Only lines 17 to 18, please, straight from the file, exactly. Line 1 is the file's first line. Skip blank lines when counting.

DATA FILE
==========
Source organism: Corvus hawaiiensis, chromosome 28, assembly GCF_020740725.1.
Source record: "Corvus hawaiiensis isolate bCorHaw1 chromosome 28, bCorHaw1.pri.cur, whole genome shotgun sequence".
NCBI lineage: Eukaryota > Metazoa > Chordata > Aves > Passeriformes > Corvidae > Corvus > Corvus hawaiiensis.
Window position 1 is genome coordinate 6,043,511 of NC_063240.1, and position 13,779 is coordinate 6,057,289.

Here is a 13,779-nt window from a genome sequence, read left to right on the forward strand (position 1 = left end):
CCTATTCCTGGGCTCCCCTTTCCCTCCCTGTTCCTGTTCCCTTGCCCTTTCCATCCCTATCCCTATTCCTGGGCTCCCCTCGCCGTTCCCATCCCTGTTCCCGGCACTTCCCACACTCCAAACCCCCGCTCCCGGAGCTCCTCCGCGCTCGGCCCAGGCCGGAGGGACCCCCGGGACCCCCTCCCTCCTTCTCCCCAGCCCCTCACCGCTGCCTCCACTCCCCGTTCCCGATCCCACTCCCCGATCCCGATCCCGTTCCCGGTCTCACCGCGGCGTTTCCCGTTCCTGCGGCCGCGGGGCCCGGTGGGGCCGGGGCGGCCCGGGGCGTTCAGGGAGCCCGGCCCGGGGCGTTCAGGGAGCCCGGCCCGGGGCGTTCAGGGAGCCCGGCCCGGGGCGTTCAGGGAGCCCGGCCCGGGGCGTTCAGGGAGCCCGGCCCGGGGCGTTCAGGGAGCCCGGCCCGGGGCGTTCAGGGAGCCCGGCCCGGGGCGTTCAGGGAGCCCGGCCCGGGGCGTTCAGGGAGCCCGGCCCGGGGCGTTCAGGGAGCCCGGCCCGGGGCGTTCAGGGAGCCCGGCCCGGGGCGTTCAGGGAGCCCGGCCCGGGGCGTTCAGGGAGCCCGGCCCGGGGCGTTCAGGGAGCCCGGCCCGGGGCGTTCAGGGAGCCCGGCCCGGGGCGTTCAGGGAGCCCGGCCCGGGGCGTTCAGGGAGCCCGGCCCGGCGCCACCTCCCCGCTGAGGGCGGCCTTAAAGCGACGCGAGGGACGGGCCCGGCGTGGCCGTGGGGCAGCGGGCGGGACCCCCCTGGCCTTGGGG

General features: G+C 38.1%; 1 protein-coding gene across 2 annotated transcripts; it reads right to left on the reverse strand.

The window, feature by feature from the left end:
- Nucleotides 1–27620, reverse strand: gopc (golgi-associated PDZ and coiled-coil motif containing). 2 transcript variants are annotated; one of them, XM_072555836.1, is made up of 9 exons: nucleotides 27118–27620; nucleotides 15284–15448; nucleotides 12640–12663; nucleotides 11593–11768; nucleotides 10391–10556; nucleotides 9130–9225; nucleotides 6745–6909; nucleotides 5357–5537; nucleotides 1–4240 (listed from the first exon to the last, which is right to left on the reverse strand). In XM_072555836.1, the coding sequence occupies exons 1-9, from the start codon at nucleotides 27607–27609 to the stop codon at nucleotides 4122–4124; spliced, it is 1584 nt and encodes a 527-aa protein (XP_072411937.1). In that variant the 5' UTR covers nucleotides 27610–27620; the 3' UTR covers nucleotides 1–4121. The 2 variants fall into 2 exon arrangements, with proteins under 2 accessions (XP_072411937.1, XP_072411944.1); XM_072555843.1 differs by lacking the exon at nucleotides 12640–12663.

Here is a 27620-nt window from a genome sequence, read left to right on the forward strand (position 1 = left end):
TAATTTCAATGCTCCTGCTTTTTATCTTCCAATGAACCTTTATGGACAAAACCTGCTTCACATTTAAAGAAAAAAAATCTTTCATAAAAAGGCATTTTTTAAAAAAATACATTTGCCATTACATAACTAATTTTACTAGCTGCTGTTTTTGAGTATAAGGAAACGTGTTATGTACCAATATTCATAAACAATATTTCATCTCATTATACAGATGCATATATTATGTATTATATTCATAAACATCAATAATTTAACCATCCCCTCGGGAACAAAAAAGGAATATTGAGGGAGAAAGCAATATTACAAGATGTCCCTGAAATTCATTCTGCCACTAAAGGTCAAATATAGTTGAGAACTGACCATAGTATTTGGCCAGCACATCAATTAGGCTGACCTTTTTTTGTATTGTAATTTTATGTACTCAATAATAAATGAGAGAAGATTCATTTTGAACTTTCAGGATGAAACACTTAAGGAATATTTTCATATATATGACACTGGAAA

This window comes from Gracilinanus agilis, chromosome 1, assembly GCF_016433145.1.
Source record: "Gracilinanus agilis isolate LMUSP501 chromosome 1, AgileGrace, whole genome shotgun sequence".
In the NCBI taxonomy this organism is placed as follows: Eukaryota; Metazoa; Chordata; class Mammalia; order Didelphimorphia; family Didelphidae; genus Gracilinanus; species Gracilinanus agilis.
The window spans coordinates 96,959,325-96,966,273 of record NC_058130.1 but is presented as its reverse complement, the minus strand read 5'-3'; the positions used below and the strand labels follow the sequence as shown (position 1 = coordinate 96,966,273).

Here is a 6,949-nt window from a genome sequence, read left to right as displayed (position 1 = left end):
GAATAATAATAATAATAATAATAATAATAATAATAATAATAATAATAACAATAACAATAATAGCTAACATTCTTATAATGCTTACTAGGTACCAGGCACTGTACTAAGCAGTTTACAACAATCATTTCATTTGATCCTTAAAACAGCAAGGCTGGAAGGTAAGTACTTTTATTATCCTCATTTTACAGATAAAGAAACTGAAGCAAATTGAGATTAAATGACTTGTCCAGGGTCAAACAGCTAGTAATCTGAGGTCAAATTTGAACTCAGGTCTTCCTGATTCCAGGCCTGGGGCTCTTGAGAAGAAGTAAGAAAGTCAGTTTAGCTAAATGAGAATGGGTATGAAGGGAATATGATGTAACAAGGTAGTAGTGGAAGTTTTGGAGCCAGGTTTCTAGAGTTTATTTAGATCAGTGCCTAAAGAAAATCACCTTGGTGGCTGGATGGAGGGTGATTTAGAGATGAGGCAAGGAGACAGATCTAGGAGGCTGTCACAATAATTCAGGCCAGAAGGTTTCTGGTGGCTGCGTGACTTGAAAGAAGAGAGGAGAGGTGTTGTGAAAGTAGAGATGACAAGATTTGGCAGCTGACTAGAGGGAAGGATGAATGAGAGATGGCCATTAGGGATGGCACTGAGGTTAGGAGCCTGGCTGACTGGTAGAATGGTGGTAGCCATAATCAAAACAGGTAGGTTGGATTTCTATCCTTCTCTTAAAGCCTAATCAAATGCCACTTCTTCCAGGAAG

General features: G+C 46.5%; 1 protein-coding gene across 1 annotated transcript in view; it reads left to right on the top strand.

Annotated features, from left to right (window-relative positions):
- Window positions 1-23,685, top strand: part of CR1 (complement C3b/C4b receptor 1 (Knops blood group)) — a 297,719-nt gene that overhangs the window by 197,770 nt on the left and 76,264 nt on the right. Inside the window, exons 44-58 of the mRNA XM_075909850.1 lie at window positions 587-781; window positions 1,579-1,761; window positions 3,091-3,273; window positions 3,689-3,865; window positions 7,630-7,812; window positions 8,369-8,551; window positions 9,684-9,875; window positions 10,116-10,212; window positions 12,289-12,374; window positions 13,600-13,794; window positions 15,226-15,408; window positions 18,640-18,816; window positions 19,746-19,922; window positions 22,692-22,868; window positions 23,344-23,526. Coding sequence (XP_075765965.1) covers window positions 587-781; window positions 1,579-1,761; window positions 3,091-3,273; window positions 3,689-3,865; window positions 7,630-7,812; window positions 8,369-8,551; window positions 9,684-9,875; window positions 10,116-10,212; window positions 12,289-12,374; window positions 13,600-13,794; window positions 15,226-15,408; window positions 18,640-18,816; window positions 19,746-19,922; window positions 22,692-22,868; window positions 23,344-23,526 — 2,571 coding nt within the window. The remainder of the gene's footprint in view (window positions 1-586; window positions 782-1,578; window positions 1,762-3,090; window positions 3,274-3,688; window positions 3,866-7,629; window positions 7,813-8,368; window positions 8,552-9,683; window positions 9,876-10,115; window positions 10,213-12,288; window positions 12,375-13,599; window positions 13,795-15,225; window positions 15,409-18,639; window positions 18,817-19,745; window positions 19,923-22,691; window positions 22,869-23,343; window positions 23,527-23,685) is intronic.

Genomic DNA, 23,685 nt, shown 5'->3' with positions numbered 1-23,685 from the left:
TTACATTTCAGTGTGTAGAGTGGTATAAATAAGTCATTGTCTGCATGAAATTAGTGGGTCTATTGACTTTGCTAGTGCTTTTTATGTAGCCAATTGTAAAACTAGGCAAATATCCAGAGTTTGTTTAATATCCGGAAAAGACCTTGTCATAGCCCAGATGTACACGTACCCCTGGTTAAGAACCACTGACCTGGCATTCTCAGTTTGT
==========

GAATAATAATAATAATAATAATAATAATAATAATAATAATAATAATAACAATAACAATAATAGCTAACATTCTTATAATGCTTACTAGGTACCAGGCACTGTACTAAGCAGTTTACAACAATCATTTCATTTGATCCTTAAAACAGCAAGGCTGGAAGGTAAGTACTTTTATTATCCTCATTTTACAGATAAAGAAACTGAAGCAAATTGAGATTAAATGACTTGTCCAGGGTCAAACAGCTAGTAATCTGAGGTCAAATTTGAACTCAGGTCTTCCTGATTCCAGGCCTGGGGCTCTTGAGAAGAAGTAAGAAAGTCAGTTTAGCTAAATGAGAATGGGTATGAAGGGAATATGATGTAACAAGGTAGTAGTGGAAGTTTTGGAGCCAGGTTTCTAGAGTTTATTTAGATCAGTGCCTAAAGAAAATCACCTTGGTGGCTGGATGGAGGGTGATTTAGAGATGAGGCAAGGAGACAGATCTAGGAGGCTGTCACAATAATTCAGGCCAGAAGGTTTCTGGTGGCTGCGTGACTTGAAAGAAGAGAGGAGAGGTGTTGTGAAAGTAGAGATGACAAGATTTGGCAGCTGACTAGAGGGAAGGATGAATGAGAGATGGCCATTAGGGATGGCACTGAGGTTAGGAGCCTGGCTGACTGGTAGAATGGTGGTAGCCATAATCAAAACAGGTAGGTTGGATTTCTATCCTTCTCTTAAAGCCTAATCAAATGCCACTTCTTCCAGGAAG

General features: G+C 46.5%; 1 protein-coding gene across 1 annotated transcript in view; it reads left to right on the top strand.